I know, that gaming would help me a lot, stop thinking about all the RL s**t. Sometimes I can pull my friends to some more simpler games like the “Mansions of Madness” or “Doom” boardgames, but this is only the water drop on the hot stone. Every time I want to start something more challenging game like “Call of Cthulhu” – and the BRP of CoC is not really challenging – they are so negative against this because of the “fear of reading rules” or acting or using their imagination. PC Gaming is definitly simpler, but I don’t want to play “Left 4 Dead” or something else the most time.

    So, I’m now out of my english knowledge. For questions, I’m on Google+ or Facebook.

  8. Michael, I am happy to hear that your experiences with gaming are improving your health.

    I appreciate the potential value of role-playing games and gaming groups for mental health. Relationships are important to the therapeutic process, so establishing a sense of connection to a group of peers while you do something, such as slaying orcs with halfling warriors, that you enjoy is positive! Role-playing, as an activity and process, can provide that new, neutral environment that can separate a participant from their problems. This can be a mechanism for self-evaluation and healing. However, role-playing games have a risk of being a vehicle for introspective evasion. All therapy, from one-on-one counseling to outdoor adventure therapy, has risks associated with it, so “too much” escapism is merely the risk associated with this form of therapy. I am happy that your gaming sessions are, at minimum, providing relief while likely providing a sense of connection to community and setting.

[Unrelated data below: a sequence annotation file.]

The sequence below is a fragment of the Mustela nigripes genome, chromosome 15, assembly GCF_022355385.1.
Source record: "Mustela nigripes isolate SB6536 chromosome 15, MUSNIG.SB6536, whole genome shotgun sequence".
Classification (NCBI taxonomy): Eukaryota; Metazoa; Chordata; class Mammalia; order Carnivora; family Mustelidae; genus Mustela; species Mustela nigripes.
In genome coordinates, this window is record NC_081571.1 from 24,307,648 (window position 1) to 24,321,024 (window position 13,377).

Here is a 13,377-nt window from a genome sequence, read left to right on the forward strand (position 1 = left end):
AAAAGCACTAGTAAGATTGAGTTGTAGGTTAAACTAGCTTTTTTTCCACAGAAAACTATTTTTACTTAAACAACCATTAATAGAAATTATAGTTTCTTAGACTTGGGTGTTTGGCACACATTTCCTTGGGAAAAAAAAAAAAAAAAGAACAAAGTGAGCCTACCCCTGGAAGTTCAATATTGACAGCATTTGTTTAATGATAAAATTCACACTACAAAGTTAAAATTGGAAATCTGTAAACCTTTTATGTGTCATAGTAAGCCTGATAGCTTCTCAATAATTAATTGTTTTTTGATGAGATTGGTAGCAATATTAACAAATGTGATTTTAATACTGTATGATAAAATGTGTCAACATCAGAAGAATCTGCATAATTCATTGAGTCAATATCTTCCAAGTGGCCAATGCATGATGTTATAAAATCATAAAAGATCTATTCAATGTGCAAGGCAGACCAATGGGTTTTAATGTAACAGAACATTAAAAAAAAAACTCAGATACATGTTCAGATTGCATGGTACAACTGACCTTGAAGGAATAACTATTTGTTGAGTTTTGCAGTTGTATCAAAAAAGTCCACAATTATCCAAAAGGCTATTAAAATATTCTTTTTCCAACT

Thank you for sharing your experiences with mental health and gaming. I am new to your blog, so I intend to read some of your previous posts about that topic. I hope that your creative relationship with role-playing games is repaired, for your contributions are important to this genre. Regardless, I hope that you feel more positive about your creative relationship with what is obviously a passion in your life.

  9. I just found this post, so my comment is a bit late. I also suffer from depression (and have since a very young age). I’m also relatively new to role-playing, as I didn’t start until about six years ago. Due to the fact that it’s been difficult to keep a group together (what with us all be adults, some of whom have children), I haven’t been playing regularly until about a year ago when a friend started up a D&D group using the playtest rules. In recent months, since my stress levels have gone up due to external factors, I’ve found that I’ve gotten even more interested in gaming as a way to cope. This has had both good and bad effects in that, obviously, gaming is something that makes me happier, but there are times I spend hours researching various games and alternate rules systems instead of doing more constructive things. That said, I think it has been positive overall. I am neither an introvert nor an extrovert–I hate big parties, but I like having other people around–so the social interaction level of gaming is just about perfect for me. Now if only we could do it more than once a month…

    1. Perhaps you should try to find an online game you can join. On Google+ for example are a lot of gamers who are up for a game most of the time.

      I currently play in two weekly games over Google Hangouts and we always have a blast. It’s not as great as meeting face to face but it’s the next best thing.